Whether it is a rental agreement, travel insurance, or vacation rental liability insurance, there will always be terms and conditions that can make a huge difference down the line. For example, if you have been relying solely on the insurance offered by vacation rental platforms, it might not include complete coverage for damages caused by a guest.
For this reason, many hosts opt to charge a damage waiver fee to cover damage to their property that may be caused by guests accidentally.
Read on to learn more about a damage waiver fee and how to make it work for you.
A damage waiver fee is standard in vacation rental properties. In short, it’s a prepaid, non-refundable fee that can be included in the total price of renting vacation rentals.
The damage waiver fee will be used to cover accidental (in other words, unintentional), minor damages, and accidents to the property that might occur during a guest’s stay, such as spills, stains, and broken glassware.
While the guests won’t be held responsible for the accidents, they will still need to report it to the property manager or vacation rental owner.
To sum up the process of damage waivers, the guest will pay the property manager or vacation rental owner set damage waiver fees instead of a security deposit. Once this damage waiver fee is paid, the guest won’t be held accountable for accidental damage as long as they report it and stick to the house rules as set out in the rental agreement.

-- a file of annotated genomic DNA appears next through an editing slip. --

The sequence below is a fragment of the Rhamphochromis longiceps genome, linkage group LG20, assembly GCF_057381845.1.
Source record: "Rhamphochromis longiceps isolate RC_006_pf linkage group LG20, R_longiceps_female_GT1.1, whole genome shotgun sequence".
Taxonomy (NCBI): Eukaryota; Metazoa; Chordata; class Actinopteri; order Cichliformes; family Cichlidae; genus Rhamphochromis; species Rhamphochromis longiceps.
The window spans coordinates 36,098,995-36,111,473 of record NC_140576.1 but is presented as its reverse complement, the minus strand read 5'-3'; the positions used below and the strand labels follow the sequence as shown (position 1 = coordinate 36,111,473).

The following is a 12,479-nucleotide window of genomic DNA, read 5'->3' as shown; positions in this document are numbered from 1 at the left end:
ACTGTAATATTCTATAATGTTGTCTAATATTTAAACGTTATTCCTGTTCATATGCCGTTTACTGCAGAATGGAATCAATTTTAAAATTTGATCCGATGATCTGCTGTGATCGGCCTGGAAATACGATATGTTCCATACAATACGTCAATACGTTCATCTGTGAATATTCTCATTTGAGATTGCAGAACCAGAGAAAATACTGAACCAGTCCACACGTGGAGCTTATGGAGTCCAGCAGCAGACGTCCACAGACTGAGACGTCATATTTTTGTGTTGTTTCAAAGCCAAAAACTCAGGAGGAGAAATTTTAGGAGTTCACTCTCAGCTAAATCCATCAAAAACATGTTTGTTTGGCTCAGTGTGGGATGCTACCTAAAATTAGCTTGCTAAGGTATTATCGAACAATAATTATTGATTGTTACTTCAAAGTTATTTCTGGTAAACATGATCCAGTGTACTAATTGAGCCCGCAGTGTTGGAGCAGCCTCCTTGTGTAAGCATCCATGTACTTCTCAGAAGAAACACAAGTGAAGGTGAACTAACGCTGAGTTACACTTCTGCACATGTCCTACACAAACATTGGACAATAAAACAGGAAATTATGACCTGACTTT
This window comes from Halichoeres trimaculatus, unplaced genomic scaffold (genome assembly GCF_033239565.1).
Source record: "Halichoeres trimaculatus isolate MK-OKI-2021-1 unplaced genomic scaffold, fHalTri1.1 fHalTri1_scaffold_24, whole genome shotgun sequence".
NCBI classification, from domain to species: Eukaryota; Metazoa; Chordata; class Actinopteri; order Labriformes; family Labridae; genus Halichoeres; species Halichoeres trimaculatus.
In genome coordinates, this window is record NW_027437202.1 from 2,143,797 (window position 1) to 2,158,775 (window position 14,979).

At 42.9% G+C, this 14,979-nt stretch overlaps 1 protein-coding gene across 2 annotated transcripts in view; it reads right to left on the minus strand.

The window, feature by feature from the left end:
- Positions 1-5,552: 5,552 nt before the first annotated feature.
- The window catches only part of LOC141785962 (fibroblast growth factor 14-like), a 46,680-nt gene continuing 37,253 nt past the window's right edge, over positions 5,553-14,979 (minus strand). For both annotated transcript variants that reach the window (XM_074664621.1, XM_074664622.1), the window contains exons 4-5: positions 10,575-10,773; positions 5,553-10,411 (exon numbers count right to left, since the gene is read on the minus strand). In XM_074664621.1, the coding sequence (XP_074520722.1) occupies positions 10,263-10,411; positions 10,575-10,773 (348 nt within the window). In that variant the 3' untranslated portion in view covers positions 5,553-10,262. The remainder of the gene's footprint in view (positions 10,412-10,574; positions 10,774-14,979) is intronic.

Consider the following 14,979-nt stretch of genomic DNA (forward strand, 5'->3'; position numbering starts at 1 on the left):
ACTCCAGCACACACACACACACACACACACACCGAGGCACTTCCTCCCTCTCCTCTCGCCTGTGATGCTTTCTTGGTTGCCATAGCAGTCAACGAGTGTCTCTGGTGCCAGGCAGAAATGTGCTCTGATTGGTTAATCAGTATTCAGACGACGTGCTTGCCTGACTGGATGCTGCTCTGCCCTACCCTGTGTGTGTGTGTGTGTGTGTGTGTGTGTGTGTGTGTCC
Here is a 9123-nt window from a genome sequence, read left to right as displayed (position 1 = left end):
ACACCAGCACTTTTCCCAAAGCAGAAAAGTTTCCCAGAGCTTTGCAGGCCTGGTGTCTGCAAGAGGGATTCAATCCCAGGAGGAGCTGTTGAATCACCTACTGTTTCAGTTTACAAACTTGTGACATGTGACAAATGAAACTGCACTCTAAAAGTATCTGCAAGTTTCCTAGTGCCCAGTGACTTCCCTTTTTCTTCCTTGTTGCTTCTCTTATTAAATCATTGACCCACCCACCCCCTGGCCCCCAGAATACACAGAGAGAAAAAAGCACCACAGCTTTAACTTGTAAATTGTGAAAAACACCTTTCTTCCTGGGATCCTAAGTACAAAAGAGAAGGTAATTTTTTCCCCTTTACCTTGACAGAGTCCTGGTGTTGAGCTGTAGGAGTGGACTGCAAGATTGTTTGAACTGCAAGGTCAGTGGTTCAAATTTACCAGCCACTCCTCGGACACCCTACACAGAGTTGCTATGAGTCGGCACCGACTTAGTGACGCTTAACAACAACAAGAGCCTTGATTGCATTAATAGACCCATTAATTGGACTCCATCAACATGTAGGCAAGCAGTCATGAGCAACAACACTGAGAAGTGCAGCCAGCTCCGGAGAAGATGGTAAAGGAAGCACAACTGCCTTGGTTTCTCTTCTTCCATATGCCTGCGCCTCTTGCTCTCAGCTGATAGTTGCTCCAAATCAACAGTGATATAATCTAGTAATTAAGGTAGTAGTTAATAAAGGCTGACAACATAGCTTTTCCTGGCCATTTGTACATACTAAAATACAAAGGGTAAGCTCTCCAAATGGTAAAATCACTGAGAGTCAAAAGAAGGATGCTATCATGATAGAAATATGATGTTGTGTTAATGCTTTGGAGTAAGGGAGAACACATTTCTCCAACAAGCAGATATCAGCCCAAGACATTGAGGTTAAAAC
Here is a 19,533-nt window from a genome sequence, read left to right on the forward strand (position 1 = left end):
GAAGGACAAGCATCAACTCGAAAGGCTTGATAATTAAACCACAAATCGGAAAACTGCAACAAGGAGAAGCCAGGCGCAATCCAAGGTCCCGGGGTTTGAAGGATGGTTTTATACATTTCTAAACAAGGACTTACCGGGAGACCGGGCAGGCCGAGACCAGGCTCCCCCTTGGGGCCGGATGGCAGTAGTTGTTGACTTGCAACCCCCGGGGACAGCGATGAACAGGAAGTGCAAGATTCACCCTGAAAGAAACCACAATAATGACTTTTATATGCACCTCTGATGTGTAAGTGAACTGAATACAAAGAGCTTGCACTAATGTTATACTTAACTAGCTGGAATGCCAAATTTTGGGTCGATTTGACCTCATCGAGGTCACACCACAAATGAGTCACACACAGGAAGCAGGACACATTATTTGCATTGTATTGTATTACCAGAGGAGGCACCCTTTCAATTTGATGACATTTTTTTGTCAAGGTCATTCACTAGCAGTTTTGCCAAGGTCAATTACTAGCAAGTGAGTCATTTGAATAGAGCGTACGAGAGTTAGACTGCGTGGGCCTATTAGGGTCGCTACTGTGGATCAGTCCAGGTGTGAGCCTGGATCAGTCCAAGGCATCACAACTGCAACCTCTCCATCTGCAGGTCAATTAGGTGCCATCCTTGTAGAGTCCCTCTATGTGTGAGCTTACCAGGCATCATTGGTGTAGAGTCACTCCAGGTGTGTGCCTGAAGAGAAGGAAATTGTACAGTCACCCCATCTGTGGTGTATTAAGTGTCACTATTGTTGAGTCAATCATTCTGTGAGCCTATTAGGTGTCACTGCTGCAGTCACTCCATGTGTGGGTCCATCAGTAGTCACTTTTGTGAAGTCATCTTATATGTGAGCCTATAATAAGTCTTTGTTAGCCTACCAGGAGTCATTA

Guests may pay less for a damage waiver fee, but, depending on the company that the vacation rental owner uses, it doesn’t mean that the coverage will be minimal. The damage waiver fee generally charges anything between $35 to $100 per reservation. Factors like the type of accommodation and the duration of the guest’s stay will impact this amount.
If your short-term rental will also provide certain equipment like gym equipment or bicycles, the damage waiver fee can also offer protection in the event of accidental damage to the equipment. With regards to the cost, it is about 10 to 15% of the standard vacation rental rate. Once again, this will cover only the cost of possible repairs and not replacement in the event of theft.
There are a number of ways in which a damage waiver fee can be implemented. For starters, you can make it mandatory or optional. As a matter of fact, you can build it into the rate so that it is actually invisible to the guest.
However, you should pay careful attention to the language used. It is key that you do not make it sound as if it is insurance. Also, when implementing a damage waiver fee, you need to ensure that timeous reporting of any damage (even accidental) should be a condition that is clearly listed.
Whenever you are in doubt, it is best to double-check what your state’s rules and regulations are in connection with implementing a damage waiver fee. For example, in some states, the fee may also be regulated.
As a matter of fact, several guests prefer to pay an additional cost for a damage waiver if it means that they won’t be charged a bigger security deposit. In addition to cost, there are a couple of other important differences between security deposits and damage waivers that guests should keep in mind.
|Damage Waiver Fee||Security Deposit|